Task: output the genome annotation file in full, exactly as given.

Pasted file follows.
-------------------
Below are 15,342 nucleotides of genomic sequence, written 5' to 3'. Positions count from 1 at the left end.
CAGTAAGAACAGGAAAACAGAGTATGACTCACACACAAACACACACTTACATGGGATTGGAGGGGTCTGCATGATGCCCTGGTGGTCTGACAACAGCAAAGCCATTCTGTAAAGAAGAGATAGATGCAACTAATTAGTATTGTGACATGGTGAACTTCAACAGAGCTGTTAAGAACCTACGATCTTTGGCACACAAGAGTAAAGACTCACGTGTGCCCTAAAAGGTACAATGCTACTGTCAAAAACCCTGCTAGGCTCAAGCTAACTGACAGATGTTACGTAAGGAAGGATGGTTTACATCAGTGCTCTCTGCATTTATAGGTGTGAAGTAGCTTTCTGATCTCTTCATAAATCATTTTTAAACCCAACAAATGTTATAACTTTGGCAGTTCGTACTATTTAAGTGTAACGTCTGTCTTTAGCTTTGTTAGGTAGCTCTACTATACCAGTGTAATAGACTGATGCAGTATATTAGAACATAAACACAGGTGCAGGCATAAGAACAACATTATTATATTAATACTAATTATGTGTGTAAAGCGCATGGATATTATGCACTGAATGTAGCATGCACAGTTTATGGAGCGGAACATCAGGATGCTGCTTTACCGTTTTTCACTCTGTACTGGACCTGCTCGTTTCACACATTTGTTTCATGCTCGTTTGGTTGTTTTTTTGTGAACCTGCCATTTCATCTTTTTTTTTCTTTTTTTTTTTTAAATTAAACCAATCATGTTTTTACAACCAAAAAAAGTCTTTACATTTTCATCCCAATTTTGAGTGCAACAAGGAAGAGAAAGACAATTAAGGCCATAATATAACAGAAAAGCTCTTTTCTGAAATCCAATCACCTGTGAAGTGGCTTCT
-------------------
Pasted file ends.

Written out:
Below are 15,342 nucleotides of genomic sequence, written 5' to 3'. Positions count from 1 at the left end.
CAGTAAGAACAGGAAAACAGAGTATGACTCACACACAAACACACACTTACATGGGATTGGAGGGGTCTGCATGATGCCCTGGTGGTCTGACAACAGCAAAGCCATTCTGTAAAGAAGAGATAGATGCAACTAATTAGTATTGTGACATGGTGAACTTCAACAGAGCTGTTAAGAACCTACGATCTTTGGCACACAAGAGTAAAGACTCACGTGTGCCCTAAAAGGTACAATGCTACTGTCAAAAACCCTGCTAGGCTCAAGCTAACTGACAGATGTTACGTAAGGAAGGATGGTTTACATCAGTGCTCTCTGCATTTATAGGTGTGAAGTAGCTTTCTGATCTCTTCATAAATCATTTTTAAACCCAACAAATGTTATAACTTTGGCAGTTCGTACTATTTAAGTGTAACGTCTGTCTTTAGCTTTGTTAGGTAGCTCTACTATACCAGTGTAATAGACTGATGCAGTATATTAGAACATAAACACAGGTGCAGGCATAAGAACAACATTATTATATTAATACTAATTATGTGTGTAAAGCGCATGGATATTATGCACTGAATGTAGCATGCACAGTTTATGGAGCGGAACATCAGGATGCTGCTTTACCGTTTTTCACTCTGTACTGGACCTGCTCGTTTCACACATTTGTTTCATGCTCGTTTGGTTGTTTTTTTGTGAACCTGCCATTTCATCTTTTTTTTTCTTTTTTTTTTTTAAATTAAACCAATCATGTTTTTACAACCAAAAAAAGTCTTTACATTTTCATCCCAATTTTGAGTGCAACAAGGAAGAGAAAGACAATTAAGGCCATAATATAACAGAAAAGCTCTTTTCTGAAATCCAATCACCTGTGAAGTGGCTTCT